Looking for an excellent guide to the "hidden curriculum" of law firms and law careers? Kimm Alayne Walton's book What Law School Doesn't Teach You...But You Really Need to Know fills the bill.
For example, on page 194, she points up the dilemma faced by a law student who had just gotten a job offer from a law firm:
The managing partner had sent him a letter inviting him to the firm's annual golf outing. The letter included the line, "We know you may not golf, I don't, but I participate every year." The [soon-to-be-lawyer] asked [his law school's] career services director, "Do I really have to go? I've got to study for the Bar exam. And I don't golf!" She responded, "Absolutely! You should tell them that you're really excited about it, but you've never held a golf club."
He protested, but she continued, "You don't know if this is an event you can blow off. The tone of the letter suggests that every lawyer in the firm goes. If they all do it, you can't turn down the invitation."
NTs tend to be hypocritical about certain things, including superior-subordinate relationships. They don't always like to let it show that they're ordering a subordinate to do something...but they do expect the subordinates themselves to understand.
Such as with events like golf outings. On the one hand, the point of something that looks like fun is that it's supposed to "be" fun. And that's kind of hard to reconcile with subordinates being ordered to participate.
On the other hand, those in charge want everyone to participate in certain things, perhaps to give a show of having fun and help the superiors feel happy about putting on a good event. Other reasons may include helping the people relax and get to know one another better, and helping superiors observe subordinates under more relaxed conditions. For example, is Lucy really a sticker for detail? Put her in charge of the refreshments and let's find out!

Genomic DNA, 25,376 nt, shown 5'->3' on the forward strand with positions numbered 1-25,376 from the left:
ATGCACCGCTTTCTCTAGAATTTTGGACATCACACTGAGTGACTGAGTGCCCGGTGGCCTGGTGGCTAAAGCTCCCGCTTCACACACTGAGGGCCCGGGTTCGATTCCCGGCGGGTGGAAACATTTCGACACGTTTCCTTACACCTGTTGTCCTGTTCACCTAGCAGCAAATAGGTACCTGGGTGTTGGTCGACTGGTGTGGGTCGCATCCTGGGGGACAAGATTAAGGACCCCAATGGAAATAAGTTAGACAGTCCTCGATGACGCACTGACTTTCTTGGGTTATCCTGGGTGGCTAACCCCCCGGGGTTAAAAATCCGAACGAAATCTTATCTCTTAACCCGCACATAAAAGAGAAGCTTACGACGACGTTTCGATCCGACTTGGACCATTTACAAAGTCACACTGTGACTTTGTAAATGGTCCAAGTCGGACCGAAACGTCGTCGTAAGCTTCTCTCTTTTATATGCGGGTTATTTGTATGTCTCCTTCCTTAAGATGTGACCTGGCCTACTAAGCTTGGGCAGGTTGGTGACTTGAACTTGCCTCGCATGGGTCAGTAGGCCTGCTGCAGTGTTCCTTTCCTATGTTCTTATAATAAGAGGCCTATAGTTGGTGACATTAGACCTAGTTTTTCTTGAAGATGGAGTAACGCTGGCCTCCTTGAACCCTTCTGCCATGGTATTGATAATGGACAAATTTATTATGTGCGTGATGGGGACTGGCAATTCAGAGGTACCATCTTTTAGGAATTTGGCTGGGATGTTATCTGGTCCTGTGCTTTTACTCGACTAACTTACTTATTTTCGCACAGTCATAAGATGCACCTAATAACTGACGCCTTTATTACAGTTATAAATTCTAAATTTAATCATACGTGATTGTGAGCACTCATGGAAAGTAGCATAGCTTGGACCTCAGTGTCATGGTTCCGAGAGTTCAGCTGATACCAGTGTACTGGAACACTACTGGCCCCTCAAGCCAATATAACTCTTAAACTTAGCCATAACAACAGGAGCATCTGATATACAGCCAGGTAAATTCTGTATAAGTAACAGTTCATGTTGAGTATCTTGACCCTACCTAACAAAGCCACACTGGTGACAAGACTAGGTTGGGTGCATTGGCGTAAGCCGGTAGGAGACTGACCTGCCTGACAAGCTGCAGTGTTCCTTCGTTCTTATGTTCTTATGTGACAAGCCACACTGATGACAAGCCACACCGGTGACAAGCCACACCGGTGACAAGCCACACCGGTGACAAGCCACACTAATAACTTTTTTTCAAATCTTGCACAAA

Such knowledge is supposed to help everyone work together better. That's why the superiors ask subordinates to come and take part. But it destroys much of the point if the subordinates feel forced to do so.
Superiors manage this tension by putting certain obligations in softer terms. They don't necessarily say "You must do this" but rather something like "Even though I don't typically do this activity, I'm taking part here." The message is "This event is for everyone, not just for those who like this activity for its own sake. You should come even if you don't enjoy it."
Also, when a superior says something like "Everyone else is coming in Saturday," that means you should too. Yes, maybe you have better ways to spend your time Saturday. What are the odds that nobody else also had better things to do? The idea is that you should come even if you have things you'd rather do.
Trust me, when someone in a position to affect your life says that they themselves are doing this, or that everyone else is doing that, it's not meant as an amusing bit of trivia. Rather, it's considered a polite and not terribly subtle way of communicating that you'd be well advised to join in. With a smile.